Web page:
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Religions 2015, 6(4), 1217-1231;

The Green Revolution in the World’s Religions: Indonesian Examples in International Comparison

Asia Institute, University of Melbourne, Vic 3010, Australia
Academic Editor: Michael S. Hogue
Received: 2 June 2015 / Accepted: 8 October 2015 / Published: 16 October 2015
(This article belongs to the Special Issue Religion and Ecology in the Anthropocene)
Full-Text   |   PDF [196 KB, uploaded 16 October 2015]


Similar to progressive political movements, the programs of many religious and spiritual groups today are converging around a shared commitment to address the impending global ecological crisis. The paper explores this convergence by looking at the impact of environmentalist thought on religious discourses in modern Indonesia, the author’s primary research area, and comparing the findings to similar trends elsewhere. The research shows that the environmental movement is causing a transformation in how people understand the character and practical relevance of religion and spirituality today, in Indonesia and beyond. For some eco-spiritual groups, a heightened environmental awareness has become the central tenet of their monistic religious cosmology. The more significant phenomenon, however, is a socially much broader shift toward more science-friendly and contemporary religious cosmologies within the mainstream of major world religions. Islam and Christianity now officially accept that other forms of life have a right to exist and that humanity has a custodial obligation to protect nature. This new outlook rectifies the previous tendency within dualist religions to view nature as vastly inferior and servile to human interests. It simultaneously is a rejection of materialist-scientific cosmologies widely prevalent in late modern consumer societies, which deny any notion of the sacred. This trend in the world’s religions toward a re-evaluation of the cosmological status of humanity in relation to nature and the sacred, I argue, will enhance the prospects of the global environmental movement’s campaign for environmental sustainability. View Full-Text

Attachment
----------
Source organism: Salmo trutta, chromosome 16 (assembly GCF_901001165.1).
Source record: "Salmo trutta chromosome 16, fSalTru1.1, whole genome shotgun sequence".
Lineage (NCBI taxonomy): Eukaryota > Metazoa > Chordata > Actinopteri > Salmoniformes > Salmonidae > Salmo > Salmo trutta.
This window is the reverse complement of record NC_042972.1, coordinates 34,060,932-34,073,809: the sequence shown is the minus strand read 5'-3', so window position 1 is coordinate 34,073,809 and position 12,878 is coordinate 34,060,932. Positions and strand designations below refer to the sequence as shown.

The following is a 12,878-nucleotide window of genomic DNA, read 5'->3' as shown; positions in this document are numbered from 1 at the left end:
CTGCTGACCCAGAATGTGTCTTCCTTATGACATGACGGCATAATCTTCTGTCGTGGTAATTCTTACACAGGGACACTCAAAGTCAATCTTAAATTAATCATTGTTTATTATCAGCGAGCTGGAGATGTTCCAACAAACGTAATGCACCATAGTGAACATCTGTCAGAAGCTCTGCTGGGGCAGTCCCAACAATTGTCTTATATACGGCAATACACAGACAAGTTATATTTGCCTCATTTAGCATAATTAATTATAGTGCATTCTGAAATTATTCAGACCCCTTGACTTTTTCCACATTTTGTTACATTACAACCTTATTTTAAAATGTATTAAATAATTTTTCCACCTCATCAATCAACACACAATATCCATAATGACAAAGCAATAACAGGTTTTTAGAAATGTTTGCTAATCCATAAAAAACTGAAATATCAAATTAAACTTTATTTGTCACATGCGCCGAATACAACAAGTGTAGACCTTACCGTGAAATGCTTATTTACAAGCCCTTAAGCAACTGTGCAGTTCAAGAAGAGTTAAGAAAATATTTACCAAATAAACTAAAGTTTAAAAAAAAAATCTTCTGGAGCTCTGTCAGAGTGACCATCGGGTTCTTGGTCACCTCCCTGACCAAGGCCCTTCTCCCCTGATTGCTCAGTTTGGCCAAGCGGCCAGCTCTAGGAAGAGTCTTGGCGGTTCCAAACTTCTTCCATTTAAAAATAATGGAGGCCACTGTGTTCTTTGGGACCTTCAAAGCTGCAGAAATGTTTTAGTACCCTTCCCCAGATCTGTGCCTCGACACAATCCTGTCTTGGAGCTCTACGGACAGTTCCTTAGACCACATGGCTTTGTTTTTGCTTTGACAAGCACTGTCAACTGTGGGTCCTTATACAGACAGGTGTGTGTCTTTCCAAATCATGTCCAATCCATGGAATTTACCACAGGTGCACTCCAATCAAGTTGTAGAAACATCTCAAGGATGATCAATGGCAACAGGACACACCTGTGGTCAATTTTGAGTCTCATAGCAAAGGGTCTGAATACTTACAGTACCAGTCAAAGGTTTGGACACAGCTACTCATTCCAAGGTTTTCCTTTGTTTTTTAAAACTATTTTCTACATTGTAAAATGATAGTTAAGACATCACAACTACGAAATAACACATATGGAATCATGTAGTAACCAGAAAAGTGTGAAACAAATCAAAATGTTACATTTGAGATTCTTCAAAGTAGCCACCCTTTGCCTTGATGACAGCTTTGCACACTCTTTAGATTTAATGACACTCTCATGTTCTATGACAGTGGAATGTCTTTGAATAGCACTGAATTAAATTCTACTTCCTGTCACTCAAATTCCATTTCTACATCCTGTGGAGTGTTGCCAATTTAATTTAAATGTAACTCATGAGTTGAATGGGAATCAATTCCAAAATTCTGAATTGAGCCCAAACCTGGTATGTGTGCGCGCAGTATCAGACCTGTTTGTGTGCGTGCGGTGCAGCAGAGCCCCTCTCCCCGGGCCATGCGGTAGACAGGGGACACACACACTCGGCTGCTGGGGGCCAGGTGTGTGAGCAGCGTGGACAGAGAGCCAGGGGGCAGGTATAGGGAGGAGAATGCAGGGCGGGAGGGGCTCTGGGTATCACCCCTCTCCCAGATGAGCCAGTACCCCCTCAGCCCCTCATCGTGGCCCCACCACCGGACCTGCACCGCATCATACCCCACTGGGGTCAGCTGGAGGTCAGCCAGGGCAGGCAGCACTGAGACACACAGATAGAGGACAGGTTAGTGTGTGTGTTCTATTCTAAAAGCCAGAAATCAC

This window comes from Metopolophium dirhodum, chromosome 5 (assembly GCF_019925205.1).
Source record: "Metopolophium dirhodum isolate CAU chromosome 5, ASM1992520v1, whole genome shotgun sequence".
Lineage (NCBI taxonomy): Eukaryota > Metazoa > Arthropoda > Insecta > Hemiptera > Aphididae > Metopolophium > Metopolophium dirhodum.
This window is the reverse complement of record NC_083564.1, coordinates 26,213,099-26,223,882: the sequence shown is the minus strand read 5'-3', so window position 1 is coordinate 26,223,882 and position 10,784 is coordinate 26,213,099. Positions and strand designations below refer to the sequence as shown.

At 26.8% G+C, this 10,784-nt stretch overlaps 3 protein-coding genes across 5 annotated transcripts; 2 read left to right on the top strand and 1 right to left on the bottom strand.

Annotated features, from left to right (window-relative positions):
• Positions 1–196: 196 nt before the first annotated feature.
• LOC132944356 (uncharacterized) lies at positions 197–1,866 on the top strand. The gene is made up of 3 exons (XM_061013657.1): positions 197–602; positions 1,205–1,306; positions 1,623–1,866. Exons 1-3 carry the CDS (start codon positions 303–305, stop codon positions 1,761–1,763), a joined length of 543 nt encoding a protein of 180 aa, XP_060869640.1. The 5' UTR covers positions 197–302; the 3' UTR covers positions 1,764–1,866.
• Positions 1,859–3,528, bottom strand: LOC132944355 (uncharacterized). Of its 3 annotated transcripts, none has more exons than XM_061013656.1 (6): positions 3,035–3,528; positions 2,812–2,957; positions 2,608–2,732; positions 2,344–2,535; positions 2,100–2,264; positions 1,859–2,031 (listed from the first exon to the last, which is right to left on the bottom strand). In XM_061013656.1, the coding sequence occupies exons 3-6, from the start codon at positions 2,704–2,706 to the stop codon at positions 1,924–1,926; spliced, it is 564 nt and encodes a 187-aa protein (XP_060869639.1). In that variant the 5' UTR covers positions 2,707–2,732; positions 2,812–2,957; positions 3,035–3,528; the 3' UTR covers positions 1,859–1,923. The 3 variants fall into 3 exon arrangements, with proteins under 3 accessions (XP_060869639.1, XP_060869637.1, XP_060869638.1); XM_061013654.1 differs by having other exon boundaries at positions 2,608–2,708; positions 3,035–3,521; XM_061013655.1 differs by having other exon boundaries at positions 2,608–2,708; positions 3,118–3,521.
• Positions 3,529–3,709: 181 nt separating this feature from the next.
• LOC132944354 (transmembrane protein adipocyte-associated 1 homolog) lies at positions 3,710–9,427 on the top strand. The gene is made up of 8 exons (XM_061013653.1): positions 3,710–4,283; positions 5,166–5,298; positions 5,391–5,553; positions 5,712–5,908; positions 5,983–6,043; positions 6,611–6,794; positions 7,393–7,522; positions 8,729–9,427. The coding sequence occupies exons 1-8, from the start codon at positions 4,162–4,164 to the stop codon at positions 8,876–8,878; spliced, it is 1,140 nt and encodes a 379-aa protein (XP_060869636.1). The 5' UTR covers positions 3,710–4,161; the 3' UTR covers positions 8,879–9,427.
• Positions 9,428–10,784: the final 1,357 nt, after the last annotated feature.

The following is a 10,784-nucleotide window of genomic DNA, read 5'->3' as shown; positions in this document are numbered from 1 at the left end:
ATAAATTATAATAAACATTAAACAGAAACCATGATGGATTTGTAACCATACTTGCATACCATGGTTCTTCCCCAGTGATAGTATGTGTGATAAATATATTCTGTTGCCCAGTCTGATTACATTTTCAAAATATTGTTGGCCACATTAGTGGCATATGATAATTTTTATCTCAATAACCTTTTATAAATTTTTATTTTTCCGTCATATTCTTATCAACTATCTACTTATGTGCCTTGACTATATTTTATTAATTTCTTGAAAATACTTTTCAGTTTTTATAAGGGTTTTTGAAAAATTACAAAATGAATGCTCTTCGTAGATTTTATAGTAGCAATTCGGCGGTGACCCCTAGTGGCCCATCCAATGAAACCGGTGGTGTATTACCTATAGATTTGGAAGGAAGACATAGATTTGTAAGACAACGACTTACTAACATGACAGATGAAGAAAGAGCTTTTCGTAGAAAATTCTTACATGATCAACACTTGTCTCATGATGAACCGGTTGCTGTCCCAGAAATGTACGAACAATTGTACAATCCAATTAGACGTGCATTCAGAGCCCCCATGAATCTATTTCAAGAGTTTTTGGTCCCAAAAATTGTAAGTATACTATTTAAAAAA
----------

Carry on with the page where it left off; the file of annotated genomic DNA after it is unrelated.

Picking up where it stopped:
Keywords: religious change; ecology; Indonesia; eco-spirituality; anthropology religious change; ecology; Indonesia; eco-spirituality; anthropology
This is an open access article distributed under the Creative Commons Attribution License which permits unrestricted use, distribution, and reproduction in any medium, provided the original work is properly cited. (CC BY 4.0).

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Reuter, T.A. The Green Revolution in the World’s Religions: Indonesian Examples in International Comparison. Religions 2015, 6, 1217-1231.

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